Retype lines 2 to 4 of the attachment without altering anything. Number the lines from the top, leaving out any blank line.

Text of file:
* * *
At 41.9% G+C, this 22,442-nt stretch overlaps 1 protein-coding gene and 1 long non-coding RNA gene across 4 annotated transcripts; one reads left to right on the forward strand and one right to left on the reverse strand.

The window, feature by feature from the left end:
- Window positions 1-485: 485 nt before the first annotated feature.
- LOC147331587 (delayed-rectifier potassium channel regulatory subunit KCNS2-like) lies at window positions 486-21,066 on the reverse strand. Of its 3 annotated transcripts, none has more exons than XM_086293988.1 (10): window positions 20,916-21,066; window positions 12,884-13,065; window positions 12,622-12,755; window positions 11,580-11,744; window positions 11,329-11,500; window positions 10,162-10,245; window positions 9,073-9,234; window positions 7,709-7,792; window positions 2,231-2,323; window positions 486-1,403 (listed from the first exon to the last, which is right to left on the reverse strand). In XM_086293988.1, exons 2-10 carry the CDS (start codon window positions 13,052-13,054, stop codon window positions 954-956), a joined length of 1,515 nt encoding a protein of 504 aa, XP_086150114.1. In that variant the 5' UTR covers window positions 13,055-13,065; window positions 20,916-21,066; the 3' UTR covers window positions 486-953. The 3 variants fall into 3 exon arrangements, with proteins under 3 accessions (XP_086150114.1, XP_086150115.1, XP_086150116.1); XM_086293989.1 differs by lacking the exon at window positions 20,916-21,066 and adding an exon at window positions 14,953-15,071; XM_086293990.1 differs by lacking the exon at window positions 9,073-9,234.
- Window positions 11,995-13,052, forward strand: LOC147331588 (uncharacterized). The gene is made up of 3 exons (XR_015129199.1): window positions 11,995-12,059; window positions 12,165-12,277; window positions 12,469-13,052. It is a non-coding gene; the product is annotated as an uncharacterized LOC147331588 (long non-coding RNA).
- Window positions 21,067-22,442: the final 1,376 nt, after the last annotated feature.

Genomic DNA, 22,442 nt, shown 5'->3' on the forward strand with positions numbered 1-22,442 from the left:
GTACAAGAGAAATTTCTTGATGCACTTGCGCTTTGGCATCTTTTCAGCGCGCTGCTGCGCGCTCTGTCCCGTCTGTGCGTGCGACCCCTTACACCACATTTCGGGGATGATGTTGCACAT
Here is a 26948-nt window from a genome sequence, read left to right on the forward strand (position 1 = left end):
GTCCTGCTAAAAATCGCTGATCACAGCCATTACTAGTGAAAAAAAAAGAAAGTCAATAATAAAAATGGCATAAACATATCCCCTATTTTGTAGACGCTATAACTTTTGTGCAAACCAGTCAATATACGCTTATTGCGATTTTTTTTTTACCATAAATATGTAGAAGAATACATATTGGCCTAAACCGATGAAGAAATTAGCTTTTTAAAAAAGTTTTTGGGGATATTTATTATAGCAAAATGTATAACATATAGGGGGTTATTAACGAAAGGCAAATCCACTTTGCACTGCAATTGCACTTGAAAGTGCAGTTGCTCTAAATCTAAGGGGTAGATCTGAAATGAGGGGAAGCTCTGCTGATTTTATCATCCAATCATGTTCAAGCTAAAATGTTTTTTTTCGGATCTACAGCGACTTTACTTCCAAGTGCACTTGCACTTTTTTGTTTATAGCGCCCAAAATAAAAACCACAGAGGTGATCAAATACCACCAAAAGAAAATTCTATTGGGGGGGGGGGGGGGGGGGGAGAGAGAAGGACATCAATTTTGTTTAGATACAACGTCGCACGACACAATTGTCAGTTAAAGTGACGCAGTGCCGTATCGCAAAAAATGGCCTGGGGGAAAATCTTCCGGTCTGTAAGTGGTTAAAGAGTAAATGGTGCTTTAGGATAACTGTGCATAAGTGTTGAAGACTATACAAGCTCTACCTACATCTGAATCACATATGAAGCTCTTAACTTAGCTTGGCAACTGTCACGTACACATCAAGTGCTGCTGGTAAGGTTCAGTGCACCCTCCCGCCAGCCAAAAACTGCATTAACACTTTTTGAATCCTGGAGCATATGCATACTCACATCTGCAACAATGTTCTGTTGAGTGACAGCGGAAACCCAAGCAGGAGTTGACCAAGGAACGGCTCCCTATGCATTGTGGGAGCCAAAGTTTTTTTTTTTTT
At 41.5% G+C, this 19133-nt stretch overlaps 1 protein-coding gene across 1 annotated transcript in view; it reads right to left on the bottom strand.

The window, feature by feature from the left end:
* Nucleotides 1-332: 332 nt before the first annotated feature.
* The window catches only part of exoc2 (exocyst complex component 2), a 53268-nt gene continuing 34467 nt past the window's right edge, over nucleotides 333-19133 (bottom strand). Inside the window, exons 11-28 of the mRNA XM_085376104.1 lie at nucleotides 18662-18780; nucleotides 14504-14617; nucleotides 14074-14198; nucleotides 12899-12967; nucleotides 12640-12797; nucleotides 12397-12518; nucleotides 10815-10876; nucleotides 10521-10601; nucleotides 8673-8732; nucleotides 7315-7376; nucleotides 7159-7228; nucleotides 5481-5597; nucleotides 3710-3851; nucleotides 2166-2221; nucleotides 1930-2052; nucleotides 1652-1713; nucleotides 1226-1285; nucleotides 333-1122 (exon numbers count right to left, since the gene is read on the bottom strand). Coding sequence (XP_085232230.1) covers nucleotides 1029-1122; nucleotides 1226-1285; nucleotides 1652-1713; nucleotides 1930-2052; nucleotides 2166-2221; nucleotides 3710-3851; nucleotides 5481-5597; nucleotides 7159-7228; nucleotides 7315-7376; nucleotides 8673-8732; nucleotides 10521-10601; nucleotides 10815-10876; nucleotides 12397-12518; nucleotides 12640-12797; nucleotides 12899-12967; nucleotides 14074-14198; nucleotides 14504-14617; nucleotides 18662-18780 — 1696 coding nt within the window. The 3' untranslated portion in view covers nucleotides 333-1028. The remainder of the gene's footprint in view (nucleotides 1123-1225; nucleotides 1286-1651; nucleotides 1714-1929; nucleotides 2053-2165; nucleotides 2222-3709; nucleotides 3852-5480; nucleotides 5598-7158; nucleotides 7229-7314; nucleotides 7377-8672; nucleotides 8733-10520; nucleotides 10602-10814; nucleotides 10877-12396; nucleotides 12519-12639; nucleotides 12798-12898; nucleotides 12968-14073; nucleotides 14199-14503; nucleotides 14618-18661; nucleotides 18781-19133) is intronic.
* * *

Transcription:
The window, feature by feature from the left end:
- Window positions 1-485: 485 nt before the first annotated feature.
- LOC147331587 (delayed-rectifier potassium channel regulatory subunit KCNS2-like) lies at window positions 486-21,066 on the reverse strand. Of its 3 annotated transcripts, none has more exons than XM_086293988.1 (10): window positions 20,916-21,066; window positions 12,884-13,065; window positions 12,622-12,755; window positions 11,580-11,744; window positions 11,329-11,500; window positions 10,162-10,245; window positions 9,073-9,234; window positions 7,709-7,792; window positions 2,231-2,323; window positions 486-1,403 (listed from the first exon to the last, which is right to left on the reverse strand). In XM_086293988.1, exons 2-10 carry the CDS (start codon window positions 13,052-13,054, stop codon window positions 954-956), a joined length of 1,515 nt encoding a protein of 504 aa, XP_086150114.1. In that variant the 5' UTR covers window positions 13,055-13,065; window positions 20,916-21,066; the 3' UTR covers window positions 486-953. The 3 variants fall into 3 exon arrangements, with proteins under 3 accessions (XP_086150114.1, XP_086150115.1, XP_086150116.1); XM_086293989.1 differs by lacking the exon at window positions 20,916-21,066 and adding an exon at window positions 14,953-15,071; XM_086293990.1 differs by lacking the exon at window positions 9,073-9,234.